He also quoted from the Torah. He said: “The Bible tells us that before the Sons of Israel left Egypt, they borrowed gold and silver vessels from the Egyptians. They cleaned out Egypt. But it was all on loan—and ever since, they have not returned a thing! Give us back the silver and gold that you took!” The Egyptian also said that if you add the percentages lost if the money had been invested in stocks, the Jews would owe them a sum of trillions.
So Alexander the Great turned to the Jewish representative at this ancient U.N. of sorts and asked him, “Nu? What do you have to say on the matter?”
So Geviha got up and said, “Again you’re choosing to avoid the details that don’t serve your purpose! In the same Torah, it is written that the Jews were slaves in Egypt for 430 years—and if so, you owe us pay for the slave labor of 600,000 men over hundreds of years!” The accountants present at that summit calculated that if the Egyptians were to pay one dollar for every slave per day, they would owe an endless amount to the Jewish Nation.
At this point, the Africans, Arabs and Egyptians realized they’d lost their case, and they turned tail and ran.
Stick to the Basics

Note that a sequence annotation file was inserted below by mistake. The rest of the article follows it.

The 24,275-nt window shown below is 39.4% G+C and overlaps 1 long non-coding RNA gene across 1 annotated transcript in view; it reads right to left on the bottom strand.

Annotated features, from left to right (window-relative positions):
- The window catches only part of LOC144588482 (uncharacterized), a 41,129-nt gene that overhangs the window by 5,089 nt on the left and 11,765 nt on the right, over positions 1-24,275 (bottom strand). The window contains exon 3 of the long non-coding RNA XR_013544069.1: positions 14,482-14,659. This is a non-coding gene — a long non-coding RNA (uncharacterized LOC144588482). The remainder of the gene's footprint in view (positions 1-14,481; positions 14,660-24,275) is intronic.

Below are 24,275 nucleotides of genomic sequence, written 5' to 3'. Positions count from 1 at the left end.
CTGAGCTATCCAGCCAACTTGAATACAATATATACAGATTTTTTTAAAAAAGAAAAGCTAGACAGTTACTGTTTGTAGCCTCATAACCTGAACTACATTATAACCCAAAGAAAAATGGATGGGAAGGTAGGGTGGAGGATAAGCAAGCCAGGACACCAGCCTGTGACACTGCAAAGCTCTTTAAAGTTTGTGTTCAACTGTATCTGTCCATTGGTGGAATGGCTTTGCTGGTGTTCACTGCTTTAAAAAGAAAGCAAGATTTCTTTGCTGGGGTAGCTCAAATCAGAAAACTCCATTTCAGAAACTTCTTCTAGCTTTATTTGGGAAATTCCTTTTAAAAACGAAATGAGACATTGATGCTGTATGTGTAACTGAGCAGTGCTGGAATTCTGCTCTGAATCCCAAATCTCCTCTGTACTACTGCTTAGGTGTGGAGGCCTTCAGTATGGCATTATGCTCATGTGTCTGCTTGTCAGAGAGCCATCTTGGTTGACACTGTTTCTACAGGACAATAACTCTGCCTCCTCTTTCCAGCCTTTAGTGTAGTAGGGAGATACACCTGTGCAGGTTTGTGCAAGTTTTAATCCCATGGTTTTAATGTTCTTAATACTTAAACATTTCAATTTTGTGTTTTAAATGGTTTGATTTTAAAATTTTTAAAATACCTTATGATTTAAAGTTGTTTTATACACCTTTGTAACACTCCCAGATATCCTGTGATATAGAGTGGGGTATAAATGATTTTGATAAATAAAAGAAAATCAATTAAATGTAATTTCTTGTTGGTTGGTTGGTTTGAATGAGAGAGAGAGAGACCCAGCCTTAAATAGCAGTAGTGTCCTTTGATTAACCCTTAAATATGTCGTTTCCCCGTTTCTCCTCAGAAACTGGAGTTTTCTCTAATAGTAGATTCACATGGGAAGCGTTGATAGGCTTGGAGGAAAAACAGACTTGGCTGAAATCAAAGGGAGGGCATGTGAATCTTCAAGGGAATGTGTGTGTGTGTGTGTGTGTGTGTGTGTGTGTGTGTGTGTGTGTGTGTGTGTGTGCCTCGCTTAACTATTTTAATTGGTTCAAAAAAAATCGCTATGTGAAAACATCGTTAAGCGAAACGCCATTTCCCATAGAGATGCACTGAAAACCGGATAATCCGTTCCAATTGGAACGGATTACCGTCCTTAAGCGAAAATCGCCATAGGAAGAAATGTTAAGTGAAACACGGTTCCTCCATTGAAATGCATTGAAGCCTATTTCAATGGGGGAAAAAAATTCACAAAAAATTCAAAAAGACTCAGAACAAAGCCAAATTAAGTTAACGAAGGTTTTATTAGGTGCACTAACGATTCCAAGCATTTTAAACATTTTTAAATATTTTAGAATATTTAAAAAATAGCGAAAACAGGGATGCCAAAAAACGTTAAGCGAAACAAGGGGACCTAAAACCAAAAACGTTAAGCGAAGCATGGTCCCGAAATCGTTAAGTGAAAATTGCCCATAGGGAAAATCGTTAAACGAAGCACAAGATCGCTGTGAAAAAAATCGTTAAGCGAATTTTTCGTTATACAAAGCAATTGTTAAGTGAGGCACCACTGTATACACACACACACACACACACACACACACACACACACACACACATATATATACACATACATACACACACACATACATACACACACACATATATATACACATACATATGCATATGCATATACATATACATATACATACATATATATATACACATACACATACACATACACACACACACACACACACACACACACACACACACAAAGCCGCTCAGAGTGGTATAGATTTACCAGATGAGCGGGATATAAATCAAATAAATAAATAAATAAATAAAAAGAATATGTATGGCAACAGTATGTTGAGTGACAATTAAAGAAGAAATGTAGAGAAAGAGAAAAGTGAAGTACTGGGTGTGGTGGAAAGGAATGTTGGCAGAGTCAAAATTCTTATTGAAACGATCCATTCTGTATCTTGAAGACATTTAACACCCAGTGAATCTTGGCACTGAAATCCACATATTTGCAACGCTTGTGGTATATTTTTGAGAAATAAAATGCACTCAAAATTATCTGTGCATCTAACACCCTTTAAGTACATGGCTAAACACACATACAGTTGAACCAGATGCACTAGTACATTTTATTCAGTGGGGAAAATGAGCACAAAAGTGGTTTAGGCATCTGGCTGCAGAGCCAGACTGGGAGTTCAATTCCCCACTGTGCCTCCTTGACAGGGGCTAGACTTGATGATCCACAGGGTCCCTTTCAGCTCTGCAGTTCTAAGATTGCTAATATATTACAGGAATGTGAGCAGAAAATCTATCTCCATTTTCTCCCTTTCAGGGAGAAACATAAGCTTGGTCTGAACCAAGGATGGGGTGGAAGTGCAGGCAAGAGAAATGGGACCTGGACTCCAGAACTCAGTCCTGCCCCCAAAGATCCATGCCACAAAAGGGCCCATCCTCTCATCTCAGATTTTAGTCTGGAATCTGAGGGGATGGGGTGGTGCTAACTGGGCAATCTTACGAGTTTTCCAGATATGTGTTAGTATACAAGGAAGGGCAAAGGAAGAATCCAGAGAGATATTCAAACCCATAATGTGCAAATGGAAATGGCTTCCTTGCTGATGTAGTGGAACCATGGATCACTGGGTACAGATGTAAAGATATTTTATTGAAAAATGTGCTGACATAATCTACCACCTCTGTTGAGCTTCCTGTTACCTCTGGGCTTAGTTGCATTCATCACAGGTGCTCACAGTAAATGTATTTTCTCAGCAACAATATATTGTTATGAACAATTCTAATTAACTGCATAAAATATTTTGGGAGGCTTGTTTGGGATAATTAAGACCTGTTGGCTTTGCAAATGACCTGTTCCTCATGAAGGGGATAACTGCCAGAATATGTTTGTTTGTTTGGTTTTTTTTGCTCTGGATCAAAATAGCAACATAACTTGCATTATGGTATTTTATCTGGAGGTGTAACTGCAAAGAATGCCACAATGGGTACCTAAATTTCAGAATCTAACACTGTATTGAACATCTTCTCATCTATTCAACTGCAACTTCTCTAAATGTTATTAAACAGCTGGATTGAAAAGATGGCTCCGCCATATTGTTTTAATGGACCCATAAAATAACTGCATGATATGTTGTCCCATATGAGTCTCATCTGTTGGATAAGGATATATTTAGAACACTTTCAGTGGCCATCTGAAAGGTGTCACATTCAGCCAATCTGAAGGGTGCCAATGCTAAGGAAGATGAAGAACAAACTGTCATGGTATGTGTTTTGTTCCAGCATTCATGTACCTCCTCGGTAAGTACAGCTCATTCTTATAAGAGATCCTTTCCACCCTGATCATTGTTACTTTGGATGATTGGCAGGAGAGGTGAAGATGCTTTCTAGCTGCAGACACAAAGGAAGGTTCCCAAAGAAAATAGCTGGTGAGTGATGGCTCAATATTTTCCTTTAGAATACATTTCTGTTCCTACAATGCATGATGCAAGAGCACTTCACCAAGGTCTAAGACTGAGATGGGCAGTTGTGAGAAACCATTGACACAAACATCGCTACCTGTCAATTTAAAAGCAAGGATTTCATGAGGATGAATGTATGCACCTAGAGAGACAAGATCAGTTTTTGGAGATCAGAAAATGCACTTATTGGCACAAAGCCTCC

Now, what happened here? Geviha only said the most obvious things that every kid knows!
The moral here is that you don’t always have to always come up with deep philosophical arguments and archaeological proofs. You just need to repeat simple truths again and again, and only like that can you possibly defeat the lies that others try to spread. The light of truth will always shine away and defeat the darkness of lies.
Now you’re probably sitting there and wondering, “Rabbi, what on Earth does all of that have to do with Sukkos?” So I’ll tell you.
We often get bored of celebrating the same holidays again and again: “Oh no, not Sukkos again! Yes, very nice. G-d took us out of Egypt and protected us in the desert with the Clouds of Glory. Could you please tell us something new already, Rabbi? Why is it always the same story?”
In the same vein, you may tell your kids, “Jews only marry other Jews,” and they give you “that look”—you know, the look that says, “Stop bothering me, you pest! I heard you a thousand times already!”
But here we get to the point of all this.
Whether it’s the Jewish right to the Land of Israel today or thousands of years ago, whether it’s our holidays, whether it’s our marriage within our people, we have not kept our identity alive with complex arguments and philosophical debates. We simply say the truth. And we repeat it again and again.
So this Sukkos, my friends, the message is, let us go back to our very Jewish basics.